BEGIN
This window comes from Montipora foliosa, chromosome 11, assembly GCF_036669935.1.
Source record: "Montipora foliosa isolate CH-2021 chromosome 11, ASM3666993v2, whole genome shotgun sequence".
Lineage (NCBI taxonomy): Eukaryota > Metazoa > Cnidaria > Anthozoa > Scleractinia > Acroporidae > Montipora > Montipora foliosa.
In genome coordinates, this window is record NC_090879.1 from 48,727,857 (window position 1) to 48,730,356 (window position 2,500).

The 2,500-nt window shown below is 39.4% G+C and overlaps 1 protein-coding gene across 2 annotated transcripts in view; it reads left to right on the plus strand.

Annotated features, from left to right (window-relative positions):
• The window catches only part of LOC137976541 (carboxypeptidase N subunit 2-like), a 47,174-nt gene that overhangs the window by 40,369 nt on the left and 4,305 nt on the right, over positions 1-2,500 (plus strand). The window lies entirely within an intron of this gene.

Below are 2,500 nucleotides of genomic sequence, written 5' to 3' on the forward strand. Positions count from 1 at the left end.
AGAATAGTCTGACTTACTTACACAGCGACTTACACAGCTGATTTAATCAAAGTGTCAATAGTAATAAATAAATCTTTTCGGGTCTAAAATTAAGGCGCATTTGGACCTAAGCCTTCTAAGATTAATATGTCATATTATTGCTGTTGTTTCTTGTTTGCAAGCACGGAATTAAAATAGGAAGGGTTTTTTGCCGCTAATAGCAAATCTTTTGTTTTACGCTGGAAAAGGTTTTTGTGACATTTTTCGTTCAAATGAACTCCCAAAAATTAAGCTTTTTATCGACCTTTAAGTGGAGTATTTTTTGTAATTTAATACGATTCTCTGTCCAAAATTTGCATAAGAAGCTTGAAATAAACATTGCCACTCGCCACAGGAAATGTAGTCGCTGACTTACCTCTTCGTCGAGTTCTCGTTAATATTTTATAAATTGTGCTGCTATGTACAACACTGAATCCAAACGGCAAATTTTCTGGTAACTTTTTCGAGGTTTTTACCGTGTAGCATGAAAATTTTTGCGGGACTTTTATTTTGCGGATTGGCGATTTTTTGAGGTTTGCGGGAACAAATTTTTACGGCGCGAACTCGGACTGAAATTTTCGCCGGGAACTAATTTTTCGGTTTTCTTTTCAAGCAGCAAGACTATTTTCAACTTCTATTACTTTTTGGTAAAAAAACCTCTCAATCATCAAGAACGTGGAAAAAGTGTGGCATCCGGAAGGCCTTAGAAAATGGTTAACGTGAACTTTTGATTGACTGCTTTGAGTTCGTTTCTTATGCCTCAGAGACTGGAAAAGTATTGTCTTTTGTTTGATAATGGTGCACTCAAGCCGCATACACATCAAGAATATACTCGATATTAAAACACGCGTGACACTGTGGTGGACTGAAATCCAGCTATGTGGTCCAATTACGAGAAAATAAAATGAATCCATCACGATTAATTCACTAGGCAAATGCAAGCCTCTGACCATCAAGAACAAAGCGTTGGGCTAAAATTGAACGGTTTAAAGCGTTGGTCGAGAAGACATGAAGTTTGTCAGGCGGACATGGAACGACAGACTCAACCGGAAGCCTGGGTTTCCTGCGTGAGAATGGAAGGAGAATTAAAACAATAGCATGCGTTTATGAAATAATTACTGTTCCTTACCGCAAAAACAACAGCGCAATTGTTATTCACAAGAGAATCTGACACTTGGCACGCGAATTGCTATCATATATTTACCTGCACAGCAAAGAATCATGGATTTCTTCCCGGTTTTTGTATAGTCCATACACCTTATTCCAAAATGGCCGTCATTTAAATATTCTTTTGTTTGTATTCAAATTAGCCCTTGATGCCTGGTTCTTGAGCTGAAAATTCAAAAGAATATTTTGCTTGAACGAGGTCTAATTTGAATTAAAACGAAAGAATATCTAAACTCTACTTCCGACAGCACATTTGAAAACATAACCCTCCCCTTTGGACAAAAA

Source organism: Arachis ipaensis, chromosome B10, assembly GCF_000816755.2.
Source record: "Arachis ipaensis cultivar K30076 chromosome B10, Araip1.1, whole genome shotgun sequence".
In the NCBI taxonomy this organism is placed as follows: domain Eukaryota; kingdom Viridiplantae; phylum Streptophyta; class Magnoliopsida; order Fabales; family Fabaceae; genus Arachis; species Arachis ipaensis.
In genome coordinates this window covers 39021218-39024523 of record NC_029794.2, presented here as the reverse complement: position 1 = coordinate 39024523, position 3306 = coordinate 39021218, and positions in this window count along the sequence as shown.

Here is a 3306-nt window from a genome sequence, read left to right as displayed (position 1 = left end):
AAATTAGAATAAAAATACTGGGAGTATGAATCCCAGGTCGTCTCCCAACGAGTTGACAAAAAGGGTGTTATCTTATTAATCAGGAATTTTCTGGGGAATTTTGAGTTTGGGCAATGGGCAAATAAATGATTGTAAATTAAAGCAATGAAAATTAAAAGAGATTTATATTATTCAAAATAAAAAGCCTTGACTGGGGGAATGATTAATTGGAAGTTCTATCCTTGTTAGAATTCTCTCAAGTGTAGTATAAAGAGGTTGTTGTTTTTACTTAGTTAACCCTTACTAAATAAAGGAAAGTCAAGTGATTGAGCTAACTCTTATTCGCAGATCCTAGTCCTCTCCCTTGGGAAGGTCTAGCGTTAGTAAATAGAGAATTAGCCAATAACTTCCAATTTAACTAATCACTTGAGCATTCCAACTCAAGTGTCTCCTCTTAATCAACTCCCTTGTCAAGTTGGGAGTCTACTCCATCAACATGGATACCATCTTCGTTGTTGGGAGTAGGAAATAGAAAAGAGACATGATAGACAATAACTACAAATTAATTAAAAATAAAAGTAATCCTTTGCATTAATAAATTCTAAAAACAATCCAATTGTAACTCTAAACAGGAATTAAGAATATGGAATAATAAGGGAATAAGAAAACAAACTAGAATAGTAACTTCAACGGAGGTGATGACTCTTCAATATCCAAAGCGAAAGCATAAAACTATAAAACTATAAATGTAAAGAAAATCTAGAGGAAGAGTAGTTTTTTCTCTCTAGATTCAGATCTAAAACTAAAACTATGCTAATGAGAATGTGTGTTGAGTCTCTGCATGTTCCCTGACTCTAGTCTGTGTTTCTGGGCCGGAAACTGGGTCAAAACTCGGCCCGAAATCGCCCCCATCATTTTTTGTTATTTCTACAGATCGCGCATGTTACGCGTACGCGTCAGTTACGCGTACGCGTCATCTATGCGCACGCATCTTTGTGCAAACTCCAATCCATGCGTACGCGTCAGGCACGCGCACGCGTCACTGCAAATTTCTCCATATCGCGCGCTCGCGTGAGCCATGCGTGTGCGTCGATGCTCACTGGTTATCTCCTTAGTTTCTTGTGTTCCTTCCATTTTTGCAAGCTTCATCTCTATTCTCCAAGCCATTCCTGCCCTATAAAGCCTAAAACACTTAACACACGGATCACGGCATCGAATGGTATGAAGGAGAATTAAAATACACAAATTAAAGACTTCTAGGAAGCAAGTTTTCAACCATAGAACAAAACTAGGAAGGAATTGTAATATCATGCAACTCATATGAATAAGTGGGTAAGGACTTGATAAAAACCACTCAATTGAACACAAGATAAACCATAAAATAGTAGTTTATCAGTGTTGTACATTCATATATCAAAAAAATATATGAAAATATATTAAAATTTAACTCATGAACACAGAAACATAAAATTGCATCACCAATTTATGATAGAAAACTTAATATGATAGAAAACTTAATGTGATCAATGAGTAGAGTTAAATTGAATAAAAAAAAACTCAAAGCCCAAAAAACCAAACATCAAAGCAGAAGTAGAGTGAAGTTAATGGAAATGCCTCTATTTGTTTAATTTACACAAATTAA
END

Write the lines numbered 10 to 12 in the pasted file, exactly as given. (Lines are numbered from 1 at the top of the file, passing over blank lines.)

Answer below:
Source organism: Arachis ipaensis, chromosome B10, assembly GCF_000816755.2.
Source record: "Arachis ipaensis cultivar K30076 chromosome B10, Araip1.1, whole genome shotgun sequence".
In the NCBI taxonomy this organism is placed as follows: domain Eukaryota; kingdom Viridiplantae; phylum Streptophyta; class Magnoliopsida; order Fabales; family Fabaceae; genus Arachis; species Arachis ipaensis.